I’m glad you asked. As with any activity it’s always best to try it out before rushing to the local snowboard shop to load up on brand new equipment. It is wisest to rent equipment the first time out. Most mountains have special beginner packages that include a board, boots, bindings, lift ticket and group lesson. Brighton, Utah has a package for beginners called The Works. It’s pretty standard as far as first-timer programs go. For $54 you get everything mentioned above. That’s not bad at all. Throw in a cheap lunch and that’s a $60 first day.

But renting is for beginners and anyone serious about snowboarding needs to buy their own equipment and that’s where things can get a little more costly. The breakdown from a shopping spree at a local board shop would end up looking something like this:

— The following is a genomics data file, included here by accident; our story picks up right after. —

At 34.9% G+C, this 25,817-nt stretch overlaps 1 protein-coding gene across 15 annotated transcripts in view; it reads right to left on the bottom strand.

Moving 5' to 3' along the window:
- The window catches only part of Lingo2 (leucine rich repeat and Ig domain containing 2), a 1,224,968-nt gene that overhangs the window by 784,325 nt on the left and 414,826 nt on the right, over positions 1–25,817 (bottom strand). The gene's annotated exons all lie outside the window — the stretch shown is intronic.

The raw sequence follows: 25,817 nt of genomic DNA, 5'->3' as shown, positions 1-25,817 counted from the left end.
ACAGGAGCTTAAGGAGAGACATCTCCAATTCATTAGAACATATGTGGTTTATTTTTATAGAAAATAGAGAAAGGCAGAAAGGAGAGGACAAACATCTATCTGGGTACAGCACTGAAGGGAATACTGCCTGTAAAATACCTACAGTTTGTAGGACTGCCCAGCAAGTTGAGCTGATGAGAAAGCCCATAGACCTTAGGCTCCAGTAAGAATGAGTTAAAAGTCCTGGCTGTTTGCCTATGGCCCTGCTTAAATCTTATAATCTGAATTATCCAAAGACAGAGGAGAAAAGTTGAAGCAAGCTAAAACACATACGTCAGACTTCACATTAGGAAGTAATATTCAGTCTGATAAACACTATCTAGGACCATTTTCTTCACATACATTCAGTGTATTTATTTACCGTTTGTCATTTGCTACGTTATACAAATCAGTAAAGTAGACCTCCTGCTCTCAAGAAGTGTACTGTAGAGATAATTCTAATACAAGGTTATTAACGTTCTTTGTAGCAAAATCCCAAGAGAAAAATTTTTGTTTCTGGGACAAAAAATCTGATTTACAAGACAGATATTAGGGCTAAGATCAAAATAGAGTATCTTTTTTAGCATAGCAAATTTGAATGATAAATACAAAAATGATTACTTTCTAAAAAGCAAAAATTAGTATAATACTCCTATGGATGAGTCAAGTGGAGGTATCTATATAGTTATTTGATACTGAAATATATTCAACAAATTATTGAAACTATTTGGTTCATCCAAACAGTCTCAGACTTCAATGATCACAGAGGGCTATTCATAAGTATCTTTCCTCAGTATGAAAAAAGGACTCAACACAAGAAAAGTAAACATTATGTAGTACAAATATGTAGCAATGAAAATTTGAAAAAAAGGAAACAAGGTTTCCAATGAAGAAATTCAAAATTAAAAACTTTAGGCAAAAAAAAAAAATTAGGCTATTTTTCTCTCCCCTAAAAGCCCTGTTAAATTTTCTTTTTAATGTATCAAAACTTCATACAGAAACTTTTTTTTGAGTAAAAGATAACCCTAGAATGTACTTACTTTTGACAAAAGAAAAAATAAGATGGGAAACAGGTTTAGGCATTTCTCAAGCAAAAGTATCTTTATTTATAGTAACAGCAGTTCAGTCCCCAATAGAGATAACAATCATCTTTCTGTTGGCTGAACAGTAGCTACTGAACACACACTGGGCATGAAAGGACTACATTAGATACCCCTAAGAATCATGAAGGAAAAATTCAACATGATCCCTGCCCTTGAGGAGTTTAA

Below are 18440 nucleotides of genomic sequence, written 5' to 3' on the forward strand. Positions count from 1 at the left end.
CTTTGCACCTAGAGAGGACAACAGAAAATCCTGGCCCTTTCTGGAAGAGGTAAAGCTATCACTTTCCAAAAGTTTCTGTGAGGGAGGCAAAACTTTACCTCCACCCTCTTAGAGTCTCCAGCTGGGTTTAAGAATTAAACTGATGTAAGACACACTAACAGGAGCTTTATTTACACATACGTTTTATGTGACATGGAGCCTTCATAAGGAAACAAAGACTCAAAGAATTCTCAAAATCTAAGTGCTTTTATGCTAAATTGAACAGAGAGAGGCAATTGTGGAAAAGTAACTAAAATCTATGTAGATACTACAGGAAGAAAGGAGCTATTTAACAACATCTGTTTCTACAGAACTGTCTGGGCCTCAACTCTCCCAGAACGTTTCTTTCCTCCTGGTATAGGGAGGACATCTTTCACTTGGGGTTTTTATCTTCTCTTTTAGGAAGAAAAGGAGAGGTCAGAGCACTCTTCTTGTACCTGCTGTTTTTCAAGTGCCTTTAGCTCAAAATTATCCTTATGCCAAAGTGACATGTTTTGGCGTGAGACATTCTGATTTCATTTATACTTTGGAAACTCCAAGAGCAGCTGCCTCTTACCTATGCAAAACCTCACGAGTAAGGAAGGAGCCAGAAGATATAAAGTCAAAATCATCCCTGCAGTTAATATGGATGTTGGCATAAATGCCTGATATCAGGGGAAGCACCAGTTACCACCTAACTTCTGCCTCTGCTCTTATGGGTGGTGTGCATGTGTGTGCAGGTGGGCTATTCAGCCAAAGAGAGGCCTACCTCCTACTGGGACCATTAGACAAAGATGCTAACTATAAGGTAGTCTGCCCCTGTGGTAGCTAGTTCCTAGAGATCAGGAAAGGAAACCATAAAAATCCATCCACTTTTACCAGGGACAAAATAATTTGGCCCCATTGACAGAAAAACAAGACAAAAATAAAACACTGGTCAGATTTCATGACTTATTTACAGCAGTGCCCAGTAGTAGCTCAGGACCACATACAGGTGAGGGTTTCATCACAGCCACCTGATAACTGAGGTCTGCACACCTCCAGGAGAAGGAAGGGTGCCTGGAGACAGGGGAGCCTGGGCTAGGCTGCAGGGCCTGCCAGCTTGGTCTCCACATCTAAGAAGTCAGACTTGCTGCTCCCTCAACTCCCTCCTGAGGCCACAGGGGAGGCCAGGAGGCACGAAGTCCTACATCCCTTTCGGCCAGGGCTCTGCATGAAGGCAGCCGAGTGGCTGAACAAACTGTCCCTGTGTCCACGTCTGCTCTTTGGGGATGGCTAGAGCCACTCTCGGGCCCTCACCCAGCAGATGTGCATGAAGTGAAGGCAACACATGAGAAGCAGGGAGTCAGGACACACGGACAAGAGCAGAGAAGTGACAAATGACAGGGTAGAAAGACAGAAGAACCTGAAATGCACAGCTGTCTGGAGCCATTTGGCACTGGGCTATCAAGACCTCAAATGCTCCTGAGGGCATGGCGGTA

Burton Twin 58 Snowboard with Burton Soft Bindings $465; Airwalk FreeRide Snowboard Boots $220; Smith V3 Goggles $100; Stick-It gloves $145; which comes to a total of $930.

But that doesn’t including having the right kind of clothes. And in snowboarding it’s pretty important to have the right stuff. It may not seem absolutely necessary, but quality body covering comes in handy if you’re interested in staying warm, dry, and looking cool.

Snowboard Jacket (average quality) $150

(high quality i.e. Gore-Tex) $300

Snowboard Pants (average quality) $100

(high quality i.e. Gore-Tex) $240

Synthetic Underwear and Socks $100

There’s another $350 to $640 hit on the old Visa card, but after that secondary purchase, you’re pretty much set to ride for the next few years.

After those initial purchases of somewhere between $1100 and $1425, all that’s left are the lift passes. Seasons passes at most resorts run about $1000, plus or minus a few hundred clams, depending on which mountain you choose to ride. Day passes run about $40 a day, give or take a couple bucks.

There certainly are more expensive ways to spend your winters, but I can’t think of anything that’s as much fun.

Dan Caruso